Since Covid-19 hit, every business in the world has had some sort of struggle. Many businesses had to shut down entirely, and some had to go into overdrive to provide for demand. For the Managed Services world, we all saw an uptick in tickets and issues while people scrambled to work from home, and after that many just heard radio silence. When everyday feels like Groundhog’s Day how do we figure out how to move forward?
A common thread throughout all businesses, even during non-pandemic times, is the need to provide value. This might seem like an obvious statement, but for many it doesn’t immediately come to mind. What does being valuable mean to an MSP? One perspective is to boil it down to the idea of always having transformational interactions. But there are also the realities of doing business, which could be seen as a transactional interaction. What is the right balance between these two types of interactions?
Transactional interactions happen all the time. Billing for monthly licenses, installing a new server, ordering a laptop, these are all things that need to be done but are mostly mundane. Many of these things can be put under the umbrella of ‘Virtual Captain Obvious’. And again, it’s not to say these things are not important or necessary, but to say that these suggestions don’t really transform your client’s business or the important relationship that the vCIO needs to have with the client.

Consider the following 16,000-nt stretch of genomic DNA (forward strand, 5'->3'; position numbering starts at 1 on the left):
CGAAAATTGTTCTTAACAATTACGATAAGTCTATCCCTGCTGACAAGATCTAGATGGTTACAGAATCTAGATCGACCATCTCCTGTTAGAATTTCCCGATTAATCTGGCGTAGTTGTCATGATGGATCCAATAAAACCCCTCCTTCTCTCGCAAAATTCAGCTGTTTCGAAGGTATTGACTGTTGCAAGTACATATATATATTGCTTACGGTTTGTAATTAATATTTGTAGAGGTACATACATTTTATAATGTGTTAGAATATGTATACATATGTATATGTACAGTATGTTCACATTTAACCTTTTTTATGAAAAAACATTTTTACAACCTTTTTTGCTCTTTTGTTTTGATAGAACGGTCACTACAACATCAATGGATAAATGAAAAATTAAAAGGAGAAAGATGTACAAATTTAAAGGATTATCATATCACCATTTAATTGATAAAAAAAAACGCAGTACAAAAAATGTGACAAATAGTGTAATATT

But what if they could? A transformational recommendation is often in how we talk about the recommendation, not necessarily just what it is. If one were to put it in just one sentence, then yes, it is just ‘get a new laptop on the network’. But at the end of the day, we have to know what our job actually is; we are here to help our clients use technology to do what they do, but better. If the client’s ultimate goal is to be able to have the entire team work from home so they can save on overhead and allow their employees to travel and work flexible hours, then getting a new laptop on the network is incredibly important. If we frame that humble recommendation as a way to help transform their business, that recommendation becomes transformational.
This extends not only from the recommendations suggested, but to every day facets of life for both the MSP and the client. Giving time back is transformational for so many people and in so many ways, so if the client knows the best way to get an answer to their question is to send in a ticket, that can help transform that employee’s day. If we can get one prospect to see what our message really is and agree to meet with our outside sales person, we have already transformed that prospect’s thinking on what an MSP could be.
It really shouldn’t be surprising that the words ‘inspiration’ and ‘transformation’ sound so similar. When we inspire ourselves to think bigger we help achieve our own goals as well as the client’s. We get a win-win scenario, which doesn’t happen quite as often in our world as people think it does. The more of those win-win situations we can provide, the better it is for ourselves and everyone we work with.
Be inspirational. Be transformational!